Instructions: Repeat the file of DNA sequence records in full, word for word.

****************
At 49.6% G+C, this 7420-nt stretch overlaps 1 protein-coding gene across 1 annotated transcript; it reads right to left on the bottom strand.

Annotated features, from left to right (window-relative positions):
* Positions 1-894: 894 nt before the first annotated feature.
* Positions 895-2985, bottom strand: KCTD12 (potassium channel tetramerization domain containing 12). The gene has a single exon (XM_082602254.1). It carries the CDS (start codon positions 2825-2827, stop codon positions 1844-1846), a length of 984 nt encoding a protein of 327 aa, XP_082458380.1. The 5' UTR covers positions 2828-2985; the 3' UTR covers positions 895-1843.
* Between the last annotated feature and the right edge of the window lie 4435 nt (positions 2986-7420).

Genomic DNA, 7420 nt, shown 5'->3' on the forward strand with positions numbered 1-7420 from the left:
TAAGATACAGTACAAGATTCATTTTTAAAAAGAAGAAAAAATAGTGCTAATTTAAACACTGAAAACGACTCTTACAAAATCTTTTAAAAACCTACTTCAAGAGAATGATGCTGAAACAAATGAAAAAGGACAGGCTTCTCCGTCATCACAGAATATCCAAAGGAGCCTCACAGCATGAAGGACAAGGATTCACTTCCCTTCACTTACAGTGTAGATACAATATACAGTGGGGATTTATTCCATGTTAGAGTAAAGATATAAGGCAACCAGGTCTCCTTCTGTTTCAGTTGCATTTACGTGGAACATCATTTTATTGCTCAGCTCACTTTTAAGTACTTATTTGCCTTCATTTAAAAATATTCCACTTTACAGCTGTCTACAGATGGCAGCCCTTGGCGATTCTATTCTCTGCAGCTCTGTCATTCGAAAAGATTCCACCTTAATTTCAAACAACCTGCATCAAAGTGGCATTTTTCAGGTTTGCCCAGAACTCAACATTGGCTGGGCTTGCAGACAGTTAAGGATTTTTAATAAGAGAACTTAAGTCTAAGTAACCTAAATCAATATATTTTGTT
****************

At 49.6% G+C, this 7420-nt stretch overlaps 1 protein-coding gene across 1 annotated transcript; it reads right to left on the bottom strand.

Annotated features, from left to right (window-relative positions):
* Positions 1-894: 894 nt before the first annotated feature.
* Positions 895-2985, bottom strand: KCTD12 (potassium channel tetramerization domain containing 12). The gene has a single exon (XM_082602254.1). It carries the CDS (start codon positions 2825-2827, stop codon positions 1844-1846), a length of 984 nt encoding a protein of 327 aa, XP_082458380.1. The 5' UTR covers positions 2828-2985; the 3' UTR covers positions 895-1843.
* Between the last annotated feature and the right edge of the window lie 4435 nt (positions 2986-7420).

Genomic DNA, 7420 nt, shown 5'->3' on the forward strand with positions numbered 1-7420 from the left:
TAAGATACAGTACAAGATTCATTTTTAAAAAGAAGAAAAAATAGTGCTAATTTAAACACTGAAAACGACTCTTACAAAATCTTTTAAAAACCTACTTCAAGAGAATGATGCTGAAACAAATGAAAAAGGACAGGCTTCTCCGTCATCACAGAATATCCAAAGGAGCCTCACAGCATGAAGGACAAGGATTCACTTCCCTTCACTTACAGTGTAGATACAATATACAGTGGGGATTTATTCCATGTTAGAGTAAAGATATAAGGCAACCAGGTCTCCTTCTGTTTCAGTTGCATTTACGTGGAACATCATTTTATTGCTCAGCTCACTTTTAAGTACTTATTTGCCTTCATTTAAAAATATTCCACTTTACAGCTGTCTACAGATGGCAGCCCTTGGCGATTCTATTCTCTGCAGCTCTGTCATTCGAAAAGATTCCACCTTAATTTCAAACAACCTGCATCAAAGTGGCATTTTTCAGGTTTGCCCAGAACTCAACATTGGCTGGGCTTGCAGACAGTTAAGGATTTTTAATAAGAGAACTTAAGTCTAAGTAACCTAAATCAATATATTTTGTT